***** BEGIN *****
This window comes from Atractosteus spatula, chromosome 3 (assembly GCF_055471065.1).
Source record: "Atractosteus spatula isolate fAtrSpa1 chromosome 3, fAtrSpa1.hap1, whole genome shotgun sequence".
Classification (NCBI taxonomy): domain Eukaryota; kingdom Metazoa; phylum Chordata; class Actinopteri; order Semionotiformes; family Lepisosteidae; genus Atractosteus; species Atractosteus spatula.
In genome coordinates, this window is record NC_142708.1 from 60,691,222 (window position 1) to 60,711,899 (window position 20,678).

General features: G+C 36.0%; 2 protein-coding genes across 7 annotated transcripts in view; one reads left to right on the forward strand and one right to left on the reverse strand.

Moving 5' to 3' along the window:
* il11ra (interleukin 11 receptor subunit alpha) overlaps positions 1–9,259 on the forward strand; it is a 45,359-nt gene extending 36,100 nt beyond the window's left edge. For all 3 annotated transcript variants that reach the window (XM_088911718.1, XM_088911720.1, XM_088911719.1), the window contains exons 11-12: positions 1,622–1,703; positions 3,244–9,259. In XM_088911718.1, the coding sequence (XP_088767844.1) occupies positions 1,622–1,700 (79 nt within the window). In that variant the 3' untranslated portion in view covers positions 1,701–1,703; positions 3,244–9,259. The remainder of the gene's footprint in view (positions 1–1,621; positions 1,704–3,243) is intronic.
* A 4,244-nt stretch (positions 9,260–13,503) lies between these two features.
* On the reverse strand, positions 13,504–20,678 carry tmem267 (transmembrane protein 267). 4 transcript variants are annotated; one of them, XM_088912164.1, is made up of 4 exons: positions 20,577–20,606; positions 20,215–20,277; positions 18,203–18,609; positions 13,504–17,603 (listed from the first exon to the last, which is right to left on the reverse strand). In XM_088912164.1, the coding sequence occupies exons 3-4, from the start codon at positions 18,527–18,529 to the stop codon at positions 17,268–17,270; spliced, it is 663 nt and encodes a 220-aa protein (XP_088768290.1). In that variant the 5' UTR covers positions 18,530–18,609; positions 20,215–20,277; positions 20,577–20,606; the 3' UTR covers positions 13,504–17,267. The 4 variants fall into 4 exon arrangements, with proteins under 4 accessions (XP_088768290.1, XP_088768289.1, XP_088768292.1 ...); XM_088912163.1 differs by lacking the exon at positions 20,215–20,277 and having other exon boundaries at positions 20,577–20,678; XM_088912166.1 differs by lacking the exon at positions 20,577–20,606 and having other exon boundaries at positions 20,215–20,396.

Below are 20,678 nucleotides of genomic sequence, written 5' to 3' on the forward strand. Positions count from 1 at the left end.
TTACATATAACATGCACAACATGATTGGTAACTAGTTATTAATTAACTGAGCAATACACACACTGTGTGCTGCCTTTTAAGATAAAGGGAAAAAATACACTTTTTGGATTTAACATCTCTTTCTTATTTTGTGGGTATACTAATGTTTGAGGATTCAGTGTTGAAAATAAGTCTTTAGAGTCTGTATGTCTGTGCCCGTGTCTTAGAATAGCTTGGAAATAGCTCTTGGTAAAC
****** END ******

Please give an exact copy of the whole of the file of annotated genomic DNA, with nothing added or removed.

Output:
This window comes from Atractosteus spatula, chromosome 3 (assembly GCF_055471065.1).
Source record: "Atractosteus spatula isolate fAtrSpa1 chromosome 3, fAtrSpa1.hap1, whole genome shotgun sequence".
Classification (NCBI taxonomy): domain Eukaryota; kingdom Metazoa; phylum Chordata; class Actinopteri; order Semionotiformes; family Lepisosteidae; genus Atractosteus; species Atractosteus spatula.
In genome coordinates, this window is record NC_142708.1 from 60,691,222 (window position 1) to 60,711,899 (window position 20,678).

General features: G+C 36.0%; 2 protein-coding genes across 7 annotated transcripts in view; one reads left to right on the forward strand and one right to left on the reverse strand.

Moving 5' to 3' along the window:
* il11ra (interleukin 11 receptor subunit alpha) overlaps positions 1–9,259 on the forward strand; it is a 45,359-nt gene extending 36,100 nt beyond the window's left edge. For all 3 annotated transcript variants that reach the window (XM_088911718.1, XM_088911720.1, XM_088911719.1), the window contains exons 11-12: positions 1,622–1,703; positions 3,244–9,259. In XM_088911718.1, the coding sequence (XP_088767844.1) occupies positions 1,622–1,700 (79 nt within the window). In that variant the 3' untranslated portion in view covers positions 1,701–1,703; positions 3,244–9,259. The remainder of the gene's footprint in view (positions 1–1,621; positions 1,704–3,243) is intronic.
* A 4,244-nt stretch (positions 9,260–13,503) lies between these two features.
* On the reverse strand, positions 13,504–20,678 carry tmem267 (transmembrane protein 267). 4 transcript variants are annotated; one of them, XM_088912164.1, is made up of 4 exons: positions 20,577–20,606; positions 20,215–20,277; positions 18,203–18,609; positions 13,504–17,603 (listed from the first exon to the last, which is right to left on the reverse strand). In XM_088912164.1, the coding sequence occupies exons 3-4, from the start codon at positions 18,527–18,529 to the stop codon at positions 17,268–17,270; spliced, it is 663 nt and encodes a 220-aa protein (XP_088768290.1). In that variant the 5' UTR covers positions 18,530–18,609; positions 20,215–20,277; positions 20,577–20,606; the 3' UTR covers positions 13,504–17,267. The 4 variants fall into 4 exon arrangements, with proteins under 4 accessions (XP_088768290.1, XP_088768289.1, XP_088768292.1 ...); XM_088912163.1 differs by lacking the exon at positions 20,215–20,277 and having other exon boundaries at positions 20,577–20,678; XM_088912166.1 differs by lacking the exon at positions 20,577–20,606 and having other exon boundaries at positions 20,215–20,396.

Below are 20,678 nucleotides of genomic sequence, written 5' to 3' on the forward strand. Positions count from 1 at the left end.
TTACATATAACATGCACAACATGATTGGTAACTAGTTATTAATTAACTGAGCAATACACACACTGTGTGCTGCCTTTTAAGATAAAGGGAAAAAATACACTTTTTGGATTTAACATCTCTTTCTTATTTTGTGGGTATACTAATGTTTGAGGATTCAGTGTTGAAAATAAGTCTTTAGAGTCTGTATGTCTGTGCCCGTGTCTTAGAATAGCTTGGAAATAGCTCTTGGTAAAC